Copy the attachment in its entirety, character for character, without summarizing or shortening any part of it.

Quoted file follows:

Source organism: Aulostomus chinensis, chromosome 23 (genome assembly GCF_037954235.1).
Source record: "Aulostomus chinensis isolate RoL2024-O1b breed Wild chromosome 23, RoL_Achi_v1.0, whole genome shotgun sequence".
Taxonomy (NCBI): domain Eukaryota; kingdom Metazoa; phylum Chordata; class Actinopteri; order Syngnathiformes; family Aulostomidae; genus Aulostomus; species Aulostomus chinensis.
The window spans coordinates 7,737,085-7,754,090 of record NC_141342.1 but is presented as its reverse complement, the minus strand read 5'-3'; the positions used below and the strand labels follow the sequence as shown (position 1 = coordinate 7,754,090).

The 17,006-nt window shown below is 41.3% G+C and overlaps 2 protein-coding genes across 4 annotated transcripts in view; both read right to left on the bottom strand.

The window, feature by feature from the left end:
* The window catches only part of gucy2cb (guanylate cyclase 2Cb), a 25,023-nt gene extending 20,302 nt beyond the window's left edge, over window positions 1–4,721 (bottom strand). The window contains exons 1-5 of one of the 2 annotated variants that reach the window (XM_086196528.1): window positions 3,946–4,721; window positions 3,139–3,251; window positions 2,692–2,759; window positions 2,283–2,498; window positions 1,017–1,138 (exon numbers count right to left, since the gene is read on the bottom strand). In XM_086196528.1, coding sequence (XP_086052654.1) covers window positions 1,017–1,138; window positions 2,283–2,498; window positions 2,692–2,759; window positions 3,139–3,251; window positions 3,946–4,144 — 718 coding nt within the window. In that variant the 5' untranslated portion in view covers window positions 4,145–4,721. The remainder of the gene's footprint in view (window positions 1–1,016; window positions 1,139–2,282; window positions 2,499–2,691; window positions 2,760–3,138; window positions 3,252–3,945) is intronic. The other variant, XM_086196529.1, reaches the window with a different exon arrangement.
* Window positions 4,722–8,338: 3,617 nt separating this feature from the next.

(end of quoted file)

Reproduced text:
Source organism: Aulostomus chinensis, chromosome 23 (genome assembly GCF_037954235.1).
Source record: "Aulostomus chinensis isolate RoL2024-O1b breed Wild chromosome 23, RoL_Achi_v1.0, whole genome shotgun sequence".
Taxonomy (NCBI): domain Eukaryota; kingdom Metazoa; phylum Chordata; class Actinopteri; order Syngnathiformes; family Aulostomidae; genus Aulostomus; species Aulostomus chinensis.
The window spans coordinates 7,737,085-7,754,090 of record NC_141342.1 but is presented as its reverse complement, the minus strand read 5'-3'; the positions used below and the strand labels follow the sequence as shown (position 1 = coordinate 7,754,090).

The 17,006-nt window shown below is 41.3% G+C and overlaps 2 protein-coding genes across 4 annotated transcripts in view; both read right to left on the bottom strand.

The window, feature by feature from the left end:
* The window catches only part of gucy2cb (guanylate cyclase 2Cb), a 25,023-nt gene extending 20,302 nt beyond the window's left edge, over window positions 1–4,721 (bottom strand). The window contains exons 1-5 of one of the 2 annotated variants that reach the window (XM_086196528.1): window positions 3,946–4,721; window positions 3,139–3,251; window positions 2,692–2,759; window positions 2,283–2,498; window positions 1,017–1,138 (exon numbers count right to left, since the gene is read on the bottom strand). In XM_086196528.1, coding sequence (XP_086052654.1) covers window positions 1,017–1,138; window positions 2,283–2,498; window positions 2,692–2,759; window positions 3,139–3,251; window positions 3,946–4,144 — 718 coding nt within the window. In that variant the 5' untranslated portion in view covers window positions 4,145–4,721. The remainder of the gene's footprint in view (window positions 1–1,016; window positions 1,139–2,282; window positions 2,499–2,691; window positions 2,760–3,138; window positions 3,252–3,945) is intronic. The other variant, XM_086196529.1, reaches the window with a different exon arrangement.
* Window positions 4,722–8,338: 3,617 nt separating this feature from the next.